Dec 10, 2013
War Is Too Tragic for Weak Balance of Powers
Posted on Feb 26, 2012
By Dina Rasor, Truthout
Ellsberg was a Marine and a gung-ho, cold-war warrior analyst early in his career and landed a job in the Pentagon to analyze cables coming from hot spots around the world.
When President Johnson went to Congress to pass the Gulf of Tonkin resolution, he reported that North Vietnam had fired twice on US Navy ships in two “unprovoked” attacks. In fact, on August 2, 1964, our Navy ship had been checking North Vietnamese signals along their sea borders by breeching the borders and were fired upon. Two days later, another US ship claimed that it was being fired upon by North Vietnamese torpedoes, but it soon became clear that the radar operator was seeing ghost images on his screen.
The second attack happened on August 4, 1964, Ellsberg’s first day on the job in the Pentagon. As he describes in his excellent book, “Secrets,” he first thought that the second attack was real, but then reports keep coming in that the commander was unsure that they were really under attack. But the Johnson White House wanted an excuse to escalate the war, gave assurances that this second attack was real and insisted that the Congress needed to give Johnson a resolution to cover his retaliation. Ellsberg wrote, “By midnight on the fourth, or within a day or two, I knew that each one of these assurances were false.”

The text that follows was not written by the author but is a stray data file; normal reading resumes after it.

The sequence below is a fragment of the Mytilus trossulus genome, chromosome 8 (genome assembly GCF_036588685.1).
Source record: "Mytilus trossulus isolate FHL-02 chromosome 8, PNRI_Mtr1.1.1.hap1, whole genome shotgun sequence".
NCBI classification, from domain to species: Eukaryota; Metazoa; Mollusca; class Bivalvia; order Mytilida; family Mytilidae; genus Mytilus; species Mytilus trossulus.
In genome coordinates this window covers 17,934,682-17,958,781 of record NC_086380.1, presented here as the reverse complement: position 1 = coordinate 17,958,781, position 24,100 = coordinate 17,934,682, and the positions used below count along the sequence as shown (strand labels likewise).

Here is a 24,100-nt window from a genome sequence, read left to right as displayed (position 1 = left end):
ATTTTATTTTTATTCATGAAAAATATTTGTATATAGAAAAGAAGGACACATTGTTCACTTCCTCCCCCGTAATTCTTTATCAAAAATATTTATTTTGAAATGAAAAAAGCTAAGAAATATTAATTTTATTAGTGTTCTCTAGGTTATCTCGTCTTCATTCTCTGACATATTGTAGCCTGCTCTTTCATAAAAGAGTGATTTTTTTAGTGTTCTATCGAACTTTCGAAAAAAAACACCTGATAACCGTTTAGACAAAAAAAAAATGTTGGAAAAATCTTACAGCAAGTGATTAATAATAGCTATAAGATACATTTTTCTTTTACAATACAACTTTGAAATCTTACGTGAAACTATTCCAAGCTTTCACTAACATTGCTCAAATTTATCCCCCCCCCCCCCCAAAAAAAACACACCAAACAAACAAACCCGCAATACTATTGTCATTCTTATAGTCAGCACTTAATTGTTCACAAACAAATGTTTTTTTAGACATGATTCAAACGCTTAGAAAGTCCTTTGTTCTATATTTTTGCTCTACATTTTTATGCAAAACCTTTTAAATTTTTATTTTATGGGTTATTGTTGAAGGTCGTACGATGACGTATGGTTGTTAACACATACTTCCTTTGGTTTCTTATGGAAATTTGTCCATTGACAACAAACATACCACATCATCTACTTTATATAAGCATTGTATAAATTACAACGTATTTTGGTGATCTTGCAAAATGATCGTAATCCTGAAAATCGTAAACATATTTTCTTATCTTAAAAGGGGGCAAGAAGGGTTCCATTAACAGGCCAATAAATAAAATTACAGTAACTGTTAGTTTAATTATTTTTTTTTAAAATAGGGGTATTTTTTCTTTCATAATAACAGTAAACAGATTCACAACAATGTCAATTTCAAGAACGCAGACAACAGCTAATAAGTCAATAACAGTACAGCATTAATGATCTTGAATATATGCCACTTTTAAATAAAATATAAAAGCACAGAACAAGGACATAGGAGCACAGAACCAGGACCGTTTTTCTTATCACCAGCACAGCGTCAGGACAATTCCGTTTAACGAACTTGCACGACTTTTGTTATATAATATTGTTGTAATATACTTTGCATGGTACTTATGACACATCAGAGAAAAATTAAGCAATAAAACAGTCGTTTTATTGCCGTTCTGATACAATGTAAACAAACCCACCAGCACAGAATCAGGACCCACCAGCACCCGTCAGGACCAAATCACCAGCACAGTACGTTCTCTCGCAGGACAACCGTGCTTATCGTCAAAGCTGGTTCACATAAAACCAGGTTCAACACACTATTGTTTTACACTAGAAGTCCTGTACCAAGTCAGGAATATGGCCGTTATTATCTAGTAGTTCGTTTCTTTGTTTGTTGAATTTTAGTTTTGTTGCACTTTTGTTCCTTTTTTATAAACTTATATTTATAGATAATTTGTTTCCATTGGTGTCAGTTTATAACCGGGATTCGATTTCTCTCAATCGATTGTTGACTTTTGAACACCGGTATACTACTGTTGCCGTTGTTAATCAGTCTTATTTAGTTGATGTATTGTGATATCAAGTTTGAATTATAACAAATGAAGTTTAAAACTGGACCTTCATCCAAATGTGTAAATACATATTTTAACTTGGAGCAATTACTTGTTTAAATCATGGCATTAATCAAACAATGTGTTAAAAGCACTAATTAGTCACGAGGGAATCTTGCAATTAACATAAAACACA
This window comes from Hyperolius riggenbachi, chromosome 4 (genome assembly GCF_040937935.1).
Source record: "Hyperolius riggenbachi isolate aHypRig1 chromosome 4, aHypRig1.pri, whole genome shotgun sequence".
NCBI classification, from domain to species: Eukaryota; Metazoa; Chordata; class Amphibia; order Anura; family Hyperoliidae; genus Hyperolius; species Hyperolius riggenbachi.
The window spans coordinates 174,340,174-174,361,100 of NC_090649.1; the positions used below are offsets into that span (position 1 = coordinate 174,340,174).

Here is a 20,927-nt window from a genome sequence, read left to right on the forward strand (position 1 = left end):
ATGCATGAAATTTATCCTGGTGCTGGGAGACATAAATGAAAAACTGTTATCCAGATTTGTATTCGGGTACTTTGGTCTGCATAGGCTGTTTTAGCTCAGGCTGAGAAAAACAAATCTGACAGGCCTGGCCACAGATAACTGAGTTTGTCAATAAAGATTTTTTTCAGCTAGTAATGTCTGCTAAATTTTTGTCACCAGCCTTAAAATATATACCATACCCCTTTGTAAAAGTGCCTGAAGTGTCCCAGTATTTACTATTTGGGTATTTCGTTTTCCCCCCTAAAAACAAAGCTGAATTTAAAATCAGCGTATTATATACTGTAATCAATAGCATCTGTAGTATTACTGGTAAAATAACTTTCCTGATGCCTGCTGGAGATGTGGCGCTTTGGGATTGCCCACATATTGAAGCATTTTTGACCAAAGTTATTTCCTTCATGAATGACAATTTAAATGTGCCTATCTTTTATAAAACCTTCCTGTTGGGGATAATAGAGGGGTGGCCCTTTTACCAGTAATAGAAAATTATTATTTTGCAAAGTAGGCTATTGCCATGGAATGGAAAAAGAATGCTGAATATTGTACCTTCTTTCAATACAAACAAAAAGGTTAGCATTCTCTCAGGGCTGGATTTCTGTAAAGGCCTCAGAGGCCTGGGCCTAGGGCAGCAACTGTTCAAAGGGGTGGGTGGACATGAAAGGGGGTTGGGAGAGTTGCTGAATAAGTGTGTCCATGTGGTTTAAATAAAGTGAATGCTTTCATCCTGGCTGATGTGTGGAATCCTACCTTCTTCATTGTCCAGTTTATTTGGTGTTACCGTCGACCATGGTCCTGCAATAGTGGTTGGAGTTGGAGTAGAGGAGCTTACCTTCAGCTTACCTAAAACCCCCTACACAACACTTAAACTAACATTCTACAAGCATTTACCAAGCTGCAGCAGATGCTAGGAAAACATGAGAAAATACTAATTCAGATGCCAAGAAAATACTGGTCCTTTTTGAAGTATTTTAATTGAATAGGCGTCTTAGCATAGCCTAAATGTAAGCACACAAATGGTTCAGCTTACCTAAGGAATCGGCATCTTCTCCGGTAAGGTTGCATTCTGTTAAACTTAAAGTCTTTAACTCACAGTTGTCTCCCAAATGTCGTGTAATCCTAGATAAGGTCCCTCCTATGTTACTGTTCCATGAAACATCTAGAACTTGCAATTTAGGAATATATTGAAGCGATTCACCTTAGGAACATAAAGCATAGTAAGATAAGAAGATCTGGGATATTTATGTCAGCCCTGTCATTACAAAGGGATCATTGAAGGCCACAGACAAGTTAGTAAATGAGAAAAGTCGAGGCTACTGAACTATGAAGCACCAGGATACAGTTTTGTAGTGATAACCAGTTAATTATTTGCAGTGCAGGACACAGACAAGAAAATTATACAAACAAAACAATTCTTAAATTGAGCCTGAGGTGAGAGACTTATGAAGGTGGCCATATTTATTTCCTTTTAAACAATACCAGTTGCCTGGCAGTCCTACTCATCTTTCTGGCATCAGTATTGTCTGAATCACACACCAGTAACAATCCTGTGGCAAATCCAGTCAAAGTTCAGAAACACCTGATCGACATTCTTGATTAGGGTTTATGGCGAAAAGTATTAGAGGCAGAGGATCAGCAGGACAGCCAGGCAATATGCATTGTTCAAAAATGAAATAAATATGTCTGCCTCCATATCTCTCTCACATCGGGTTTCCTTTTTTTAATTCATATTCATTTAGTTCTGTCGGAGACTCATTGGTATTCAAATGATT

He described how the deception was passed on to the public and even the classified reports to the Congress:
Johnson was in election mode, running against Sen. Barry Goldwater, who wanted to escalate the war, and Johnson criticized him for war mongering. These Gulf of Tonkin incidences gave Johnson the excuse to escalate the war out of “necessity.”
Ellsberg told me one day over lunch that not blowing the whistle on the Gulf of Tonkin deception was one of the biggest mistakes of his life. He believes that he might have been able to expose the dishonesty and possibly thwart the rush to war, thus saving thousands of US and Vietnamese lives. But even though he was greatly disturbed by what he saw, it was his first week on the job and he felt that he was an insider, which made it harder to do the right thing:
Later in the 1960s, Ellsberg, at great risk to himself and his freedom, came around to the immensity of lies and loss of life due to this war and decided that, morally, he had to do something about it. His turning moment came when he saw young protesters willing to go to jail rather than be drafted into a war that they thought was immoral. He knew that the Pentagon Papers would tell the story of the deceptions, so he surreptitiously copied the classified history, tried to give it to some hesitant members of Congress and then finally realized that he had to give it to the press.
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